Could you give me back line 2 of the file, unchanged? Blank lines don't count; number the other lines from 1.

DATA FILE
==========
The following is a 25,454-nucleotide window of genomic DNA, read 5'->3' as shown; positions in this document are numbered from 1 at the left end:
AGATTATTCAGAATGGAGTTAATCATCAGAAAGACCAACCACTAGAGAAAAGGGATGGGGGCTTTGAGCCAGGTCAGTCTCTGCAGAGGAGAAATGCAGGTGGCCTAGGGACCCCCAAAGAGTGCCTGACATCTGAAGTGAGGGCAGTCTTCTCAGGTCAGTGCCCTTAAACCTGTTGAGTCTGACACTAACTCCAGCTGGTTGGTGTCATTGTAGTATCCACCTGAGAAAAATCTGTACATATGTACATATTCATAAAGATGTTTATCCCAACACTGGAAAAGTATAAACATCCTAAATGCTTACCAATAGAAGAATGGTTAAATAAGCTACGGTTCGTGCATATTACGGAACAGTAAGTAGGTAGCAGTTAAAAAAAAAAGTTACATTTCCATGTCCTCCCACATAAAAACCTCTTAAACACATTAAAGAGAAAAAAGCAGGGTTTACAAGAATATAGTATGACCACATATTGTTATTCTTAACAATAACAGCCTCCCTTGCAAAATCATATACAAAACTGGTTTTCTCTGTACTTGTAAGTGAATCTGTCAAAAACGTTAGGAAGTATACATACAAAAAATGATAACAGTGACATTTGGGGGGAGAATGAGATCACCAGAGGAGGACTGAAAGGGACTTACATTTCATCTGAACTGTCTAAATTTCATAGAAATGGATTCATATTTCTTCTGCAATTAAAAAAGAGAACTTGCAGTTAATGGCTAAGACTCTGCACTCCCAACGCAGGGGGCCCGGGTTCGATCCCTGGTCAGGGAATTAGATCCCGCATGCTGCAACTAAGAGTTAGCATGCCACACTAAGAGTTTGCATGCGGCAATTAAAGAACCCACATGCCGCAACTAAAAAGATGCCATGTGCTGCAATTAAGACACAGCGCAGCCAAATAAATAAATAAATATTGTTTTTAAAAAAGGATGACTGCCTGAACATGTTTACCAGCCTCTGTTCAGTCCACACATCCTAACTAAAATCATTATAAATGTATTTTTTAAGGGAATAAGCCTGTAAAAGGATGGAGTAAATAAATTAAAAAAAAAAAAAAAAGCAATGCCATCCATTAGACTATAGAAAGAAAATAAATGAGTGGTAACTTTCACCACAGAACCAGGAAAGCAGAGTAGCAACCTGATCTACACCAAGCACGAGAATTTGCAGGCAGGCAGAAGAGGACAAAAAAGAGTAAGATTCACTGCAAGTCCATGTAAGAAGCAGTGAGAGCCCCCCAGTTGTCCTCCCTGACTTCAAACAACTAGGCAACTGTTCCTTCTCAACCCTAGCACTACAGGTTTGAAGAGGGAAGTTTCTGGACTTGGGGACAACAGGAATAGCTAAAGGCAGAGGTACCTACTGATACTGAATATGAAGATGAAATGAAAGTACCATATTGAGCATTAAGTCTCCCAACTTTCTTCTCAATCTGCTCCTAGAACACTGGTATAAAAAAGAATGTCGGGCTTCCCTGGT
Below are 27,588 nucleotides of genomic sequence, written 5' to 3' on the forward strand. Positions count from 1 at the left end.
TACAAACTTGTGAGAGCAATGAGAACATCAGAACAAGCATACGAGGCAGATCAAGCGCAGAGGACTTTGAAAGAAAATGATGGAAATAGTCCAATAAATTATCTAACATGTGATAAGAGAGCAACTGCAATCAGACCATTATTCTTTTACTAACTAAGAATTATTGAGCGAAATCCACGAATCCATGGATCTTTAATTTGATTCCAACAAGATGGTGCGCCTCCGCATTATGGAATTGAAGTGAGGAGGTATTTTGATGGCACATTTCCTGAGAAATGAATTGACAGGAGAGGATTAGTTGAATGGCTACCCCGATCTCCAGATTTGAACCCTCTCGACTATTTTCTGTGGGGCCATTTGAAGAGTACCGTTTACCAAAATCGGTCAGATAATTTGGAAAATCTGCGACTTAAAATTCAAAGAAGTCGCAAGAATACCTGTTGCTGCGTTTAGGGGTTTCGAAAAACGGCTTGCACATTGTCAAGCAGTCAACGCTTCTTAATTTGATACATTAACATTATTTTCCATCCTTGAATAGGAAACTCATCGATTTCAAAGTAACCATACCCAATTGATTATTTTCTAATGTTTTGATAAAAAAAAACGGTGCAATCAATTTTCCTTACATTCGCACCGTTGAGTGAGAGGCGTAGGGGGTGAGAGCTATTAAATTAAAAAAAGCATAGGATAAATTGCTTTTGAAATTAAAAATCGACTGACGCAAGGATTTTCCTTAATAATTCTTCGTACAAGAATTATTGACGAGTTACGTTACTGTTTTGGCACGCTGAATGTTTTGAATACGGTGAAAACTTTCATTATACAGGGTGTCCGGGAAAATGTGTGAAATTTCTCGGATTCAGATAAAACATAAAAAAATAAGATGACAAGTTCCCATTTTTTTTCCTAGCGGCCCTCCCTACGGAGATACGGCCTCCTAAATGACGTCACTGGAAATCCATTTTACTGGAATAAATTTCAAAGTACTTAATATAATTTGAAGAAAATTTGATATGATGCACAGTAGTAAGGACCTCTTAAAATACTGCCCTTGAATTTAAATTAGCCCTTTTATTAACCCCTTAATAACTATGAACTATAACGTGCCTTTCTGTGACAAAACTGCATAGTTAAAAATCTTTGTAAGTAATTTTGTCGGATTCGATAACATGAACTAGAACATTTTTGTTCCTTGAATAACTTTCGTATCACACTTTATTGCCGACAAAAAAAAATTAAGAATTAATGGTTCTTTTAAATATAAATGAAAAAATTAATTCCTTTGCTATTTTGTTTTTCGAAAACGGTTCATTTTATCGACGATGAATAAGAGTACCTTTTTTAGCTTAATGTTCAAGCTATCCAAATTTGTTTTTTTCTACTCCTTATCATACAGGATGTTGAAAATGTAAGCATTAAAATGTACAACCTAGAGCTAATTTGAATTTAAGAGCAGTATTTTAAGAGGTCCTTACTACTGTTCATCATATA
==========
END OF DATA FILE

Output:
AGATTATTCAGAATGGAGTTAATCATCAGAAAGACCAACCACTAGAGAAAAGGGATGGGGGCTTTGAGCCAGGTCAGTCTCTGCAGAGGAGAAATGCAGGTGGCCTAGGGACCCCCAAAGAGTGCCTGACATCTGAAGTGAGGGCAGTCTTCTCAGGTCAGTGCCCTTAAACCTGTTGAGTCTGACACTAACTCCAGCTGGTTGGTGTCATTGTAGTATCCACCTGAGAAAAATCTGTACATATGTACATATTCATAAAGATGTTTATCCCAACACTGGAAAAGTATAAACATCCTAAATGCTTACCAATAGAAGAATGGTTAAATAAGCTACGGTTCGTGCATATTACGGAACAGTAAGTAGGTAGCAGTTAAAAAAAAAAGTTACATTTCCATGTCCTCCCACATAAAAACCTCTTAAACACATTAAAGAGAAAAAAGCAGGGTTTACAAGAATATAGTATGACCACATATTGTTATTCTTAACAATAACAGCCTCCCTTGCAAAATCATATACAAAACTGGTTTTCTCTGTACTTGTAAGTGAATCTGTCAAAAACGTTAGGAAGTATACATACAAAAAATGATAACAGTGACATTTGGGGGGAGAATGAGATCACCAGAGGAGGACTGAAAGGGACTTACATTTCATCTGAACTGTCTAAATTTCATAGAAATGGATTCATATTTCTTCTGCAATTAAAAAAGAGAACTTGCAGTTAATGGCTAAGACTCTGCACTCCCAACGCAGGGGGCCCGGGTTCGATCCCTGGTCAGGGAATTAGATCCCGCATGCTGCAACTAAGAGTTAGCATGCCACACTAAGAGTTTGCATGCGGCAATTAAAGAACCCACATGCCGCAACTAAAAAGATGCCATGTGCTGCAATTAAGACACAGCGCAGCCAAATAAATAAATAAATATTGTTTTTAAAAAAGGATGACTGCCTGAACATGTTTACCAGCCTCTGTTCAGTCCACACATCCTAACTAAAATCATTATAAATGTATTTTTTAAGGGAATAAGCCTGTAAAAGGATGGAGTAAATAAATTAAAAAAAAAAAAAAAAGCAATGCCATCCATTAGACTATAGAAAGAAAATAAATGAGTGGTAACTTTCACCACAGAACCAGGAAAGCAGAGTAGCAACCTGATCTACACCAAGCACGAGAATTTGCAGGCAGGCAGAAGAGGACAAAAAAGAGTAAGATTCACTGCAAGTCCATGTAAGAAGCAGTGAGAGCCCCCCAGTTGTCCTCCCTGACTTCAAACAACTAGGCAACTGTTCCTTCTCAACCCTAGCACTACAGGTTTGAAGAGGGAAGTTTCTGGACTTGGGGACAACAGGAATAGCTAAAGGCAGAGGTACCTACTGATACTGAATATGAAGATGAAATGAAAGTACCATATTGAGCATTAAGTCTCCCAACTTTCTTCTCAATCTGCTCCTAGAACACTGGTATAAAAAAGAATGTCGGGCTTCCCTGGT